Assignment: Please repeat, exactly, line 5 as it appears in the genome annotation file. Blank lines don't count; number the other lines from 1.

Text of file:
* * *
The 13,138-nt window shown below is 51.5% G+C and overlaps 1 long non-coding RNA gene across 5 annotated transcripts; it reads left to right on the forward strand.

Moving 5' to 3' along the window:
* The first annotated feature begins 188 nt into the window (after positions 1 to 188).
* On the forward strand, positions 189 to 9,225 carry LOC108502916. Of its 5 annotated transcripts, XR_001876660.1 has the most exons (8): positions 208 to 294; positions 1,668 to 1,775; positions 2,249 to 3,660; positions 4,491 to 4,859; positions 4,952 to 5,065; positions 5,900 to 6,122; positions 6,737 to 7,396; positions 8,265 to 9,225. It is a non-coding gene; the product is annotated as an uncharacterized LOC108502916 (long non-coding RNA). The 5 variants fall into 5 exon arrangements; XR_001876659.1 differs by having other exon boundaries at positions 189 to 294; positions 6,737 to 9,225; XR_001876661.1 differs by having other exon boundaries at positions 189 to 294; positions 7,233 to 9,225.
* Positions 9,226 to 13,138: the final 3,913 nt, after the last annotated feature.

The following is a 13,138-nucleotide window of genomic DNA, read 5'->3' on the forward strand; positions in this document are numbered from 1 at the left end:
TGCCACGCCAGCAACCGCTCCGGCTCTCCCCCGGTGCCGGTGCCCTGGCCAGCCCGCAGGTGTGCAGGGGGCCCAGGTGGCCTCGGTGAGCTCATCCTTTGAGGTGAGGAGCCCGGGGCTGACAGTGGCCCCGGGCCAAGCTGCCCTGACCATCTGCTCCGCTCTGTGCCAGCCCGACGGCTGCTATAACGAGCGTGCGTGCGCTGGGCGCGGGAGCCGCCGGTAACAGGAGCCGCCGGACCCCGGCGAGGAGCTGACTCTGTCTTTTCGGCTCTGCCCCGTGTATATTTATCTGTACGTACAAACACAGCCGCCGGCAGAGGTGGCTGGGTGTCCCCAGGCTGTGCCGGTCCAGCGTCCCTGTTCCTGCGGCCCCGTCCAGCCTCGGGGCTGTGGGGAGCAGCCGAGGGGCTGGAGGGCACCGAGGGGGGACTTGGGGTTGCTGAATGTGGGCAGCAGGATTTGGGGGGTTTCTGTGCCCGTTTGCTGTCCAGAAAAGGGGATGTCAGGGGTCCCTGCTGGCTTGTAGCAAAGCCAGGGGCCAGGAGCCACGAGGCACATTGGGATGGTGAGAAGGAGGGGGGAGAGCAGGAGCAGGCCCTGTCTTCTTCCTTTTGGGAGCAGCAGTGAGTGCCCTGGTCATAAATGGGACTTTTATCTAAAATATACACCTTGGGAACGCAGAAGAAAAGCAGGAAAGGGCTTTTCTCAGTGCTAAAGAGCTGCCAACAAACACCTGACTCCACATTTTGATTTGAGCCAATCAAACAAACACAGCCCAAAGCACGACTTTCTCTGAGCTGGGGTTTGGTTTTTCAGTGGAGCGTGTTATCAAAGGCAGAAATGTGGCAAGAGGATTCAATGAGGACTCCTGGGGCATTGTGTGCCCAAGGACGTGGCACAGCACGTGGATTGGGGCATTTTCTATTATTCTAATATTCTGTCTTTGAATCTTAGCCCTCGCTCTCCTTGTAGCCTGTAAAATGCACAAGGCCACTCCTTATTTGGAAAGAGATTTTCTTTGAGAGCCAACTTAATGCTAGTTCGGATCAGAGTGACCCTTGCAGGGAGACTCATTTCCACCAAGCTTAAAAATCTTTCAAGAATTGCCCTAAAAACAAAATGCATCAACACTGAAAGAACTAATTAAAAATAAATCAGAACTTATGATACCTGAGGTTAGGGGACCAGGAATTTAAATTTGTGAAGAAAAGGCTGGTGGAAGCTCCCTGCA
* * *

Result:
* Positions 9,226 to 13,138: the final 3,913 nt, after the last annotated feature.